Calling it "incompatible with the atmosphere required for free speech," Queen's University in Kingston, Ont., on Wednesday scrapped its controversial "dialogue facilitator" program.
It caused a scandal last year when it was revealed the six student "facilitators" were mandated to intervene in private conversations to encourage discussion of social justice issues and discourage offensive language.
In a report to the administration, a panel of experts expressed "strong reservations about unsolicited interventions into the lives of students" because of the risk of "making students feel unsafe or under surveillance because of their opinions."
The panel included Leora Jackson, the school's rector, John Meisel, an emeritus professor of political science, and Keith Norton, the former head of the Ontario Human Rights Commission. They had "serious concerns" with how the program was set up.
The panel faulted Dean of Student Affairs Jason Laker for importing an American model of diversity promotion, from the National Coalition Building Institute, while failing to research any comparable programs at Canadian universities.
The panel report also faults him for giving "no thought" to a communications strategy to explain it, and for not involving anyone outside of the Student Affairs office in the program's design. The campus consultations his office did do were "inadequate, ineffective and undertaken too late." The review was launched in response to "a tempest of negative, sometimes searing, comment in the national press." It did not find evidence of the worst fears expressed in the media commentary, such as comparisons to the KGB. "In all of our consultations, we found no evidence of snooping," the report reads.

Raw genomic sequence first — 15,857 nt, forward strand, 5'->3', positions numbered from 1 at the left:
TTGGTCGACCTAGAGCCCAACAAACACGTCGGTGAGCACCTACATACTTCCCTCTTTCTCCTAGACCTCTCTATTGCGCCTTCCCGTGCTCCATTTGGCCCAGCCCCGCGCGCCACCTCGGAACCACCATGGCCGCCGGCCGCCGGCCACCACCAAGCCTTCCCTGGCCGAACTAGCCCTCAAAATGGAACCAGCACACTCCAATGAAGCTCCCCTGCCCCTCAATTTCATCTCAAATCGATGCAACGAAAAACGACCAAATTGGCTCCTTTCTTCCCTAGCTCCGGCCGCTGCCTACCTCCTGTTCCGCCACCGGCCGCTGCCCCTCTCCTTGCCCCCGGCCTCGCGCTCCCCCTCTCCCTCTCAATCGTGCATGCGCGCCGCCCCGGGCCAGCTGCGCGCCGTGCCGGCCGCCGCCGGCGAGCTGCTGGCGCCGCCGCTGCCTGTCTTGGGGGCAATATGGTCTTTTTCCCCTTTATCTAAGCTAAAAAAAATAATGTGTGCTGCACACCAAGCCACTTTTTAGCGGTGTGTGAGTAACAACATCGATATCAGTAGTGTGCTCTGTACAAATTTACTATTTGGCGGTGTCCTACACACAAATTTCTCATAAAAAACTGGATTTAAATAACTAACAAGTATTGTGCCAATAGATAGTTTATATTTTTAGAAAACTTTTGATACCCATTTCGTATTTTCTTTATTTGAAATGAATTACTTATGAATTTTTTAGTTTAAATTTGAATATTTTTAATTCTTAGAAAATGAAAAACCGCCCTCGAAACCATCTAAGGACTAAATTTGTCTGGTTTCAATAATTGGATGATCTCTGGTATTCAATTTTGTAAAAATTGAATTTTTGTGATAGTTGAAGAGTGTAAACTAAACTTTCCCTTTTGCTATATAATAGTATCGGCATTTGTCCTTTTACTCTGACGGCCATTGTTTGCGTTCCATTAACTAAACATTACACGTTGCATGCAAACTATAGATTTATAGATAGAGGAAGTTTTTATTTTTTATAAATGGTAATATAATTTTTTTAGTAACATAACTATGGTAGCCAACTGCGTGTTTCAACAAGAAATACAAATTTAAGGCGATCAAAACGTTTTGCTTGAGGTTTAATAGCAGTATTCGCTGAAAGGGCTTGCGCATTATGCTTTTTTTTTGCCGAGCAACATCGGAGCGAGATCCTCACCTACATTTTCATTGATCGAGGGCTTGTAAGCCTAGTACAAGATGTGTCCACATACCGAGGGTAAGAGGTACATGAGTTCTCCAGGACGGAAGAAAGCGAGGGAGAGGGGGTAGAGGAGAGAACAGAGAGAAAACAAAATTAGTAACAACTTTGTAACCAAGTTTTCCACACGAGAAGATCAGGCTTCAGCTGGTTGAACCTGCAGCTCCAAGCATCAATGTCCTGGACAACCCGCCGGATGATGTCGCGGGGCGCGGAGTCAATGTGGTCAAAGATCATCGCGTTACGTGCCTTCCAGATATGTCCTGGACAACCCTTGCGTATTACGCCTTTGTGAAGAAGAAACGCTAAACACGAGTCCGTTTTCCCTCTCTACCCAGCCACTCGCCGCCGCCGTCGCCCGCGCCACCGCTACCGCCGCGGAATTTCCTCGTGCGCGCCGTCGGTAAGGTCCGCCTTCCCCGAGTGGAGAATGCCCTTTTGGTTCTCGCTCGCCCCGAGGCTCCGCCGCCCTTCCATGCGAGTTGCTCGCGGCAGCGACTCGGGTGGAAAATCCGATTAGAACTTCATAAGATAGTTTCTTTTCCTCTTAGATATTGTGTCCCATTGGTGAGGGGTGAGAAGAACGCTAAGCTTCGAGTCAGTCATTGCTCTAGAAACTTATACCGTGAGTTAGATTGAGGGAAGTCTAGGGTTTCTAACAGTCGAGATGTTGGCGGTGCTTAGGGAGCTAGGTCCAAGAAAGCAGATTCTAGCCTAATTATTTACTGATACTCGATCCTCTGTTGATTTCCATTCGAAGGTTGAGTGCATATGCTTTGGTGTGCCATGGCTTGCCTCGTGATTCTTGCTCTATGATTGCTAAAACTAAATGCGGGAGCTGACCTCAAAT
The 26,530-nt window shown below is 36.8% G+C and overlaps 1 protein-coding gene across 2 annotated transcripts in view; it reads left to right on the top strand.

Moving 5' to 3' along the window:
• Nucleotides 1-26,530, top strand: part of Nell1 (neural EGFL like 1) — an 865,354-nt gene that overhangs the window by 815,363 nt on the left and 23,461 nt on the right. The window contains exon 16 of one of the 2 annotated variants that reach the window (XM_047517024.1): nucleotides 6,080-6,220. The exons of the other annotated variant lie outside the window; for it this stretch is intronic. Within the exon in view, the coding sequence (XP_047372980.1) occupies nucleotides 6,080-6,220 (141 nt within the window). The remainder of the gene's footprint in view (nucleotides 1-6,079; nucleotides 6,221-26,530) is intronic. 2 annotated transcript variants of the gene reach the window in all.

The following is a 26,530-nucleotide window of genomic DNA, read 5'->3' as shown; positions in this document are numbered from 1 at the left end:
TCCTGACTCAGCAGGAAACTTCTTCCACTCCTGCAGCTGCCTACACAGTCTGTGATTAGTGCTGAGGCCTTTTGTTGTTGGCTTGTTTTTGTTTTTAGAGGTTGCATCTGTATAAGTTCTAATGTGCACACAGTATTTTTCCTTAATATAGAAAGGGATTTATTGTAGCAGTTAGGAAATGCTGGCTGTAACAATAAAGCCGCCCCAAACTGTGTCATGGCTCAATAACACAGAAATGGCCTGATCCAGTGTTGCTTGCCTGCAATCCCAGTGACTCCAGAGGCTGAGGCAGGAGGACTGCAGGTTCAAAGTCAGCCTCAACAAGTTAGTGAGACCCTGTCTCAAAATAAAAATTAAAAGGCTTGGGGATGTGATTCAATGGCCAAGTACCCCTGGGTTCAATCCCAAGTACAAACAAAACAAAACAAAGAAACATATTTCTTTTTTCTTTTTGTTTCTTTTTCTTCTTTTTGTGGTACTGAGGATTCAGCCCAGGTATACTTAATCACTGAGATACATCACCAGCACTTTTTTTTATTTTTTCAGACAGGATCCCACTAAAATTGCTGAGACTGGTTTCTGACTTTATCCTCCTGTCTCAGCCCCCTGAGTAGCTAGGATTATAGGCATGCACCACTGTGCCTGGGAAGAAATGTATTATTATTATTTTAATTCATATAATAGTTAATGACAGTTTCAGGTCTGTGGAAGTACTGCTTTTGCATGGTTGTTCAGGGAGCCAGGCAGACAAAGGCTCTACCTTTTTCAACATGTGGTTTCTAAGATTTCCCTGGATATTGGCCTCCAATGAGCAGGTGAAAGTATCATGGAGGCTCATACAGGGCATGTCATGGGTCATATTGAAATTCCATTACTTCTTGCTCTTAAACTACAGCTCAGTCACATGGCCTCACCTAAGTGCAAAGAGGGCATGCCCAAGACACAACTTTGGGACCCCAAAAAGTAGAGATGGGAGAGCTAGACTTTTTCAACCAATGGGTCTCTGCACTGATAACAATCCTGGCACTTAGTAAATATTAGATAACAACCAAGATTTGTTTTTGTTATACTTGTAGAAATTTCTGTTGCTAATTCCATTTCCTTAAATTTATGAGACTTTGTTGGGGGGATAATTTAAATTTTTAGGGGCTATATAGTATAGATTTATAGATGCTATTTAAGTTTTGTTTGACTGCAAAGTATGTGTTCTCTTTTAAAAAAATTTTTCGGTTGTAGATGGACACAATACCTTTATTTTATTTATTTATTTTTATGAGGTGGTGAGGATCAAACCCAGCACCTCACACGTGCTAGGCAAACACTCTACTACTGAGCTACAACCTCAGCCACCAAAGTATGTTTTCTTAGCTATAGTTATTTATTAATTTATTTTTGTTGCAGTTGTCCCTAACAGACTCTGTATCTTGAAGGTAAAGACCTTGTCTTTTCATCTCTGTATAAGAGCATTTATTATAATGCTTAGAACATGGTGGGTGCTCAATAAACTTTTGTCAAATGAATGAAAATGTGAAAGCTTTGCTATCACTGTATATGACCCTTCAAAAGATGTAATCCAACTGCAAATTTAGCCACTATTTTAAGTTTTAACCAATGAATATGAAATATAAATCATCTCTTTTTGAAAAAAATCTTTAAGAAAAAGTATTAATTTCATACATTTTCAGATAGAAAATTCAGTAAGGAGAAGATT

At the peak of the controversy in November, Patrick Deane, vice-president (academic), said the media "have not sought to ascertain the facts," and that the program "has a very simple goal: to foster amongst students, in their ordinary interactions, a spirit of mutual respect and understanding."
On Wednesday, however, Mr. Deane accepted the recommendation to kill the program, but noted that there had been no actual complaints about the facilitators.
"I think the very public discussion around this was triggered, I suppose, by the hot-button issue of freedom of speech, and my personal complaint, and I suppose the university's complaint during that process, was that the context for the program needed to be more fully understood, and the whole question of the likelihood of people feeling constrained in that way [by a dialogue intervention] needed to be better understood before it was condemned," Mr. Deane said. "Had it been better communicated, people might not have been misled. You can't blame people for being led to conclusions if they're not given sufficient information."
He said Queen's will continue to try to address the problems of racial and religious intolerance.
The six facilitators who were hired last year will serve out the remainder of this academic year, "but should not engage in active dialogue intervention," the report reads.